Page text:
Now combine those two cubes in one mesh, Mesh=>Combine. While cubes still selected type "axmesh" in Mel and export as .ase file. Launch UDK. Import your double cube mesh via content browser. Create new BSP in editor and drag your cubes on it. Put light on scene and player start, Build all and play in editor. When u spawn u will see what i am talking about. Top of the shorter cube (96 unit tall) will be in your sight level.
    But since picture speaks for a thousand words.......
    Here you can see UT3 character standing close to those two cubes i was talking about....

    Enlight me please!

  12. #12
    MSgt. Shooter Person
    Join Date
    May 2009
    Posts
    62

    Default

    I found this to be helpful for setting up the correct scaling in Maya - specifically the last post on the page:

    http://www.game-artist.net/forums/su...rect-size.html

    Here's a quote from the one I found useful:

    "If you want to make it easy to keep scale, set your grid in maya to set your length and width to 500, your grid lines every: to 256 and your subdivision every 16. Then every grid square is a 16 by 16 unit, so you can easily work in 1 foot increments. Also, one other thing that helps with unreal, try your best to keep things in powers of 2. So try and make your wall sections 32, 64, 128, 256, 512 units long. This helps out A LOT with grid snapping inside unreal."

    So far it seems to work fine for me. I also use an example rig/character for UT3/UDK in Maya as a scale guide when making my static meshes.

    Hope that helps!

    -Rez

  13. #13
    MSgt. Shooter Person
    Join Date
    Jul 2007
    Posts
    83

    Default

    Here a video that shows you how to set up your grid units in maya to match Unreal Units.
    http://www.youtube.com/watch?v=Xl5kJP02K0g

    P.S. I just copied what you see below from the owner of the videos comment section.

    somebody ask:
    I cant see the whole grid

    And he said:
    go to perspective viewport and you'll see View-->Camera Attribute Editor --> Near Clip Plane .010
    Far Clip 100000

  14. #14
    Prisoner 849
    Join Date
    Feb 2010
    Posts
    957

    Default

    Quote Originally Posted by DaemonXR View Post
    U r wrong and right at same time. It is true that unreal unit is equivalent to 2cm but this is just for comparison sake with real world. This mean that char height of 96 units in unreal world is equivalent with 192 cm in real world (96uu x 2=192 real cm) but this info is not related with setting up your 3d modeling environment in Maya.

    This can be easily checked.
    Set your "linear working unit" to centimeters in Maya: Window=>Settings/Preferences=>Preferences and choose "Settings" from Categories.

    Create two polycubes on scene, Set one cube height to 96 units and other to 192 units (2nd one would be equivalent to statement 1 Maya unit=1 unreal unit=2cm which is wrong)! Now align cubes to be close each other and align bottoms of the cubes just on top of the grid in your front orthographic panel.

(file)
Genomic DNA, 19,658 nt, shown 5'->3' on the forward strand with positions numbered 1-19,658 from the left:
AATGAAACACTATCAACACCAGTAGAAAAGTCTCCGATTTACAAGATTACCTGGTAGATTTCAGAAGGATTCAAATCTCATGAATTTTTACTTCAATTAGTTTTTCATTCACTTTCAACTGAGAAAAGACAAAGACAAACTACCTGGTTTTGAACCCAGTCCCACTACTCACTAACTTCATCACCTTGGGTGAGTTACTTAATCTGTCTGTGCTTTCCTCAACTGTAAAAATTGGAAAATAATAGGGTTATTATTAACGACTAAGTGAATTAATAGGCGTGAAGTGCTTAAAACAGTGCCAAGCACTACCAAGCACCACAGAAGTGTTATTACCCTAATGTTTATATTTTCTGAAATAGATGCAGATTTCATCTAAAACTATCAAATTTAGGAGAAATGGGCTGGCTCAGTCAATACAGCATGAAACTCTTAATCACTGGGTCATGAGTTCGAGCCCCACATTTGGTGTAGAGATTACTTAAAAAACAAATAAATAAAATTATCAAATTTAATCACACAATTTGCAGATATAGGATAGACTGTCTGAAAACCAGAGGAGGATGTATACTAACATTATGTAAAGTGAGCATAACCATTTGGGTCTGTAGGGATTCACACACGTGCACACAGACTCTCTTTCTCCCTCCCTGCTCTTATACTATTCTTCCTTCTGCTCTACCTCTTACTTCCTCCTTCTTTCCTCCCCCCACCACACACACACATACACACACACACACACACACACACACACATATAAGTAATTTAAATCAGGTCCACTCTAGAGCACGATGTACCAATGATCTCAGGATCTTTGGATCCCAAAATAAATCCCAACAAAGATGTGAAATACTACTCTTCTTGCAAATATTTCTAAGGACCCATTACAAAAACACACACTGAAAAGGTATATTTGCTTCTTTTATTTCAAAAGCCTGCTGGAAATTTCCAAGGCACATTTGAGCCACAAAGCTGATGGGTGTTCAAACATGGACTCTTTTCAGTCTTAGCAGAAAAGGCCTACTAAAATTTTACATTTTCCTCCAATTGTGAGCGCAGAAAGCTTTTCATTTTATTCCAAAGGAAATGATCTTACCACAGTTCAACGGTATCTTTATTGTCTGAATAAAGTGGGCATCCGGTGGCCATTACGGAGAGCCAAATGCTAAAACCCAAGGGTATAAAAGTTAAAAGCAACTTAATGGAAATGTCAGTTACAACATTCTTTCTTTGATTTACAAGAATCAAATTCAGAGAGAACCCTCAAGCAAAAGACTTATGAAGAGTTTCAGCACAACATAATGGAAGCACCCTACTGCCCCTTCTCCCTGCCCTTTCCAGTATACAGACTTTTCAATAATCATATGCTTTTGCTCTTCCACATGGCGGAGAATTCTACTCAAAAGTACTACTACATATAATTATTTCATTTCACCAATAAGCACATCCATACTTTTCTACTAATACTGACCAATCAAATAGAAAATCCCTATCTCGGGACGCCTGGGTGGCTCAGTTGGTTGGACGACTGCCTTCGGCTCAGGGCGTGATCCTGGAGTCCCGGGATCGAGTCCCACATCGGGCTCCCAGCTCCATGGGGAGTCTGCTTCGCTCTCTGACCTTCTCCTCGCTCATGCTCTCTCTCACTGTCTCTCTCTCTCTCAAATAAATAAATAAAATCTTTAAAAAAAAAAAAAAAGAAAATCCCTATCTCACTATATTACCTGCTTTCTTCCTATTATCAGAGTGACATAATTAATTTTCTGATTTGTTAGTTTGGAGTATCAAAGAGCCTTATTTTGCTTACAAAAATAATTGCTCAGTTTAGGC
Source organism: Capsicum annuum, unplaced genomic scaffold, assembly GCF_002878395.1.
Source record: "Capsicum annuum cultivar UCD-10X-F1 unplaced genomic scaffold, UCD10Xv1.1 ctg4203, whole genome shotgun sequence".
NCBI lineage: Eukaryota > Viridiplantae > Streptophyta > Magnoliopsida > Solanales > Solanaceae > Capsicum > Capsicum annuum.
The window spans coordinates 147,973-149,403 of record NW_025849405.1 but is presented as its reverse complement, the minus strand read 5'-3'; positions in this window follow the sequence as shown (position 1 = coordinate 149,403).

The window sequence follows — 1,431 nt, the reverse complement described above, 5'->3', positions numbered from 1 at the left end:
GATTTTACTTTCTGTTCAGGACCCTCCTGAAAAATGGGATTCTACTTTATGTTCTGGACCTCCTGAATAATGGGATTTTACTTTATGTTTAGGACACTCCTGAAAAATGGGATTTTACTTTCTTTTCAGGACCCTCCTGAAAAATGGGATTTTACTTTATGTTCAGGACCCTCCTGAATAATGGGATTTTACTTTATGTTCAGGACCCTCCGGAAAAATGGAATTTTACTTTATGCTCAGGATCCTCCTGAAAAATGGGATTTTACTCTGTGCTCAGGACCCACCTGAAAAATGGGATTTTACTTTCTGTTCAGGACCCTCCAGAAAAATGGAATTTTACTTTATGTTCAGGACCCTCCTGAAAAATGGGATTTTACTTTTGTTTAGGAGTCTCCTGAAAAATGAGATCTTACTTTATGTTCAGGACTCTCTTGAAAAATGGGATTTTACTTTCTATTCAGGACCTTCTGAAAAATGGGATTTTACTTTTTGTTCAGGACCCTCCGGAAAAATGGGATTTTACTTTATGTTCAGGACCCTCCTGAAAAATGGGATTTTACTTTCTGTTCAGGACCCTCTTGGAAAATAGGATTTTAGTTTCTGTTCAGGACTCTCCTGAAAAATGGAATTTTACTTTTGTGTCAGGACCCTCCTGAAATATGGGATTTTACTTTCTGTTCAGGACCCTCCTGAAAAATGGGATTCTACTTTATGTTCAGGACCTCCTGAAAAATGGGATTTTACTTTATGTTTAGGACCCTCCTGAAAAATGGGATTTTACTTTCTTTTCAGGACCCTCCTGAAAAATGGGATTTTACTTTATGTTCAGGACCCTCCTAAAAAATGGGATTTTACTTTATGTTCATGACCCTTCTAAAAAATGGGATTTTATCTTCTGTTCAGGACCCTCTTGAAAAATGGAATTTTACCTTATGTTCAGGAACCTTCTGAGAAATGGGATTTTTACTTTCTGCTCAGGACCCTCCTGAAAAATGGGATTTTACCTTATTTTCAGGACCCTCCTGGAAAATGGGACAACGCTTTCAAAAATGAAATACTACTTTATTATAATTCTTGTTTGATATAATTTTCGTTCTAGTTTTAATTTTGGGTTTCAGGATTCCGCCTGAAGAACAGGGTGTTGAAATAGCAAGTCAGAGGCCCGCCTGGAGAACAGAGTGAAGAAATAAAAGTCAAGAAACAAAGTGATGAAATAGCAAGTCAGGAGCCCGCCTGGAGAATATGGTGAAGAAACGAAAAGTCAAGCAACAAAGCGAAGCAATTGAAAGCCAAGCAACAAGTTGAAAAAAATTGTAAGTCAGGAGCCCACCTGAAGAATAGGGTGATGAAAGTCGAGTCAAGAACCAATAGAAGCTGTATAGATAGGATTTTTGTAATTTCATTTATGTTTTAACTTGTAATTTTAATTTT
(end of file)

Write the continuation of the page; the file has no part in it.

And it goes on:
Now combine those two cubes in one mesh, Mesh=>Combine. While cubes still selected type "axmesh" in Mel and export as .ase file. Launch UDK. Import your double cube mesh via content browser. Create new BSP in editor and drag your cubes on it. Put light on scene and player start, Build all and play in editor. When u spawn u will see what i am talking about. Top of the shorter cube (96 unit tall) will be in your sight level.
    But since picture speaks for a thousand words.......
    Here you can see UT3 character standing close to those two cubes i was talking about....
    I think you either you misunderstood me or mis-interpretation. Of course if you export 96cm box from Maya, you will get 96 unreal unit box because 1 Maya unit is 1 unreal unit. But 96cm in Maya is still... 96cm. Which is about half the size of... pretty tall human. Which is why I said I have to work in half scale in Maya to import correctly to unreal. To summarize,

    1. Exporting 96cm box from Maya to Unreal will give me 96unit box. (1 Maya unit is 1 unreal unit)
    2. 96 unreal unit is 192cm which is closer to a human size. (1 unreal unit is 2cm)
    3. And therefore, a human I create in Maya needs to be 96cm which is half the size.

    We're basically saying the same thing. Different way of interpretation that's all.
    Last edited by taz1004; 02-10-2010 at 07:54 PM.

  15. #15
    MSgt. Shooter Person
    Join Date
    Dec 2009
    Location
    Croatia / Viganj
    Posts
    97

    Default

    If i misunderstood than receive my apologies. Just trying to help with info.
    But the most important thing is that we understand each other at the end
    Enlight me please!

  16. #16
    MSgt. Shooter Person
    Join Date
    Dec 2009
    Location
    Croatia / Viganj
    Posts
    97

    Default

    Quote Originally Posted by D-Rez View Post
    I found this to be helpful for setting up the correct scaling in Maya - specifically the last post on the page:

    http://www.game-artist.net/forums/su...rect-size.html

    Here's a quote from the one I found useful:

    "If you want to make it easy to keep scale, set your grid in maya to set your length and width to 500, your grid lines every: to 256 and your subdivision every 16. Then every grid square is a 16 by 16 unit, so you can easily work in 1 foot increments. Also, one other thing that helps with unreal, try your best to keep things in powers of 2. So try and make your wall sections 32, 64, 128, 256, 512 units long. This helps out A LOT with grid snapping inside unreal."

    So far it seems to work fine for me. I also use an example rig/character for UT3/UDK in Maya as a scale guide when making my static meshes.

    Hope that helps!

    -Rez
    Yeeees this is very correct when creating static meshes for level building. Always use power of two for grid snapping.
    Enlight me please!


 

Bookmarks

Posting Permissions

  • You may not post new threads
  • You may not post replies
  • You may not post attachments
  • You may not edit your posts
  •  
Copyright ©2009-2011 Epic Games, Inc. All Rights Reserved.
Digital Point modules: Sphinx-based search vBulletin skin by CompletevB.com.